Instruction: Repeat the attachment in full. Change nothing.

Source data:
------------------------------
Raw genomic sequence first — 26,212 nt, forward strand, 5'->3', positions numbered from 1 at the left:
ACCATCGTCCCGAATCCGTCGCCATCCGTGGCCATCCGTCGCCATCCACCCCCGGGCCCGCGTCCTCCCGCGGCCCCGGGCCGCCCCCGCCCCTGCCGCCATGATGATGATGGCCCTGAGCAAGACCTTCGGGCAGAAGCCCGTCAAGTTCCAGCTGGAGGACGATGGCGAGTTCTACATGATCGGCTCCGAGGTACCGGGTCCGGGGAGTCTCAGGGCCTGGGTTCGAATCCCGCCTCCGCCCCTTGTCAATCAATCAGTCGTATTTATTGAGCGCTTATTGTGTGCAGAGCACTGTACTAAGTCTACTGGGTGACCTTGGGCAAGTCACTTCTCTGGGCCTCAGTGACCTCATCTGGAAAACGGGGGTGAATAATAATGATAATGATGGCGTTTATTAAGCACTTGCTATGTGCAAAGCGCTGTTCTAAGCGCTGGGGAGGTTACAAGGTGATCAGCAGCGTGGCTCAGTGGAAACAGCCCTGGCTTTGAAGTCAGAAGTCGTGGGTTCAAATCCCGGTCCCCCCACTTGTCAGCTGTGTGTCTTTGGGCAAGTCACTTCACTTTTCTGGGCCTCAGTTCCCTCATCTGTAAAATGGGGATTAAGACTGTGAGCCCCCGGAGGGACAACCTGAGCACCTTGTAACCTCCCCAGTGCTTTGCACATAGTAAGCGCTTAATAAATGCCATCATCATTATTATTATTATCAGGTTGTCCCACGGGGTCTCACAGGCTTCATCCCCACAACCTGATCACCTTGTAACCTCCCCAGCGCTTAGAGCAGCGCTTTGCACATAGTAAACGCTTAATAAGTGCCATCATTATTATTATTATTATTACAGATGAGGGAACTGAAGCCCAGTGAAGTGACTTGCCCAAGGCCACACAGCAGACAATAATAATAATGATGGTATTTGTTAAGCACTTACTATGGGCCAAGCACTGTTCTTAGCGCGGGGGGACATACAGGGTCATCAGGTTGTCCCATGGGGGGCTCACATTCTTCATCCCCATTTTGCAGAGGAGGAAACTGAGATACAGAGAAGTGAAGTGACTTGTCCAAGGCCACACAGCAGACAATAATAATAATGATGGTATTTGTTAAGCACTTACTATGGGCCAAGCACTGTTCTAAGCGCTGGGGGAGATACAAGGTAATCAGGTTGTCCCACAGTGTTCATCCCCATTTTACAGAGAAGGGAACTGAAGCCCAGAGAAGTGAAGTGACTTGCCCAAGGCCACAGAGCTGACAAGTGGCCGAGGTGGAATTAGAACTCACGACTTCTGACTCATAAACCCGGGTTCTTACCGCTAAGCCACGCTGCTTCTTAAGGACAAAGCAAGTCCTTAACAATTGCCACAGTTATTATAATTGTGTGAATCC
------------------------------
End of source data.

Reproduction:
Raw genomic sequence first — 26,212 nt, forward strand, 5'->3', positions numbered from 1 at the left:
ACCATCGTCCCGAATCCGTCGCCATCCGTGGCCATCCGTCGCCATCCACCCCCGGGCCCGCGTCCTCCCGCGGCCCCGGGCCGCCCCCGCCCCTGCCGCCATGATGATGATGGCCCTGAGCAAGACCTTCGGGCAGAAGCCCGTCAAGTTCCAGCTGGAGGACGATGGCGAGTTCTACATGATCGGCTCCGAGGTACCGGGTCCGGGGAGTCTCAGGGCCTGGGTTCGAATCCCGCCTCCGCCCCTTGTCAATCAATCAGTCGTATTTATTGAGCGCTTATTGTGTGCAGAGCACTGTACTAAGTCTACTGGGTGACCTTGGGCAAGTCACTTCTCTGGGCCTCAGTGACCTCATCTGGAAAACGGGGGTGAATAATAATGATAATGATGGCGTTTATTAAGCACTTGCTATGTGCAAAGCGCTGTTCTAAGCGCTGGGGAGGTTACAAGGTGATCAGCAGCGTGGCTCAGTGGAAACAGCCCTGGCTTTGAAGTCAGAAGTCGTGGGTTCAAATCCCGGTCCCCCCACTTGTCAGCTGTGTGTCTTTGGGCAAGTCACTTCACTTTTCTGGGCCTCAGTTCCCTCATCTGTAAAATGGGGATTAAGACTGTGAGCCCCCGGAGGGACAACCTGAGCACCTTGTAACCTCCCCAGTGCTTTGCACATAGTAAGCGCTTAATAAATGCCATCATCATTATTATTATTATCAGGTTGTCCCACGGGGTCTCACAGGCTTCATCCCCACAACCTGATCACCTTGTAACCTCCCCAGCGCTTAGAGCAGCGCTTTGCACATAGTAAACGCTTAATAAGTGCCATCATTATTATTATTATTATTACAGATGAGGGAACTGAAGCCCAGTGAAGTGACTTGCCCAAGGCCACACAGCAGACAATAATAATAATGATGGTATTTGTTAAGCACTTACTATGGGCCAAGCACTGTTCTTAGCGCGGGGGGACATACAGGGTCATCAGGTTGTCCCATGGGGGGCTCACATTCTTCATCCCCATTTTGCAGAGGAGGAAACTGAGATACAGAGAAGTGAAGTGACTTGTCCAAGGCCACACAGCAGACAATAATAATAATGATGGTATTTGTTAAGCACTTACTATGGGCCAAGCACTGTTCTAAGCGCTGGGGGAGATACAAGGTAATCAGGTTGTCCCACAGTGTTCATCCCCATTTTACAGAGAAGGGAACTGAAGCCCAGAGAAGTGAAGTGACTTGCCCAAGGCCACAGAGCTGACAAGTGGCCGAGGTGGAATTAGAACTCACGACTTCTGACTCATAAACCCGGGTTCTTACCGCTAAGCCACGCTGCTTCTTAAGGACAAAGCAAGTCCTTAACAATTGCCACAGTTATTATAATTGTGTGAATCC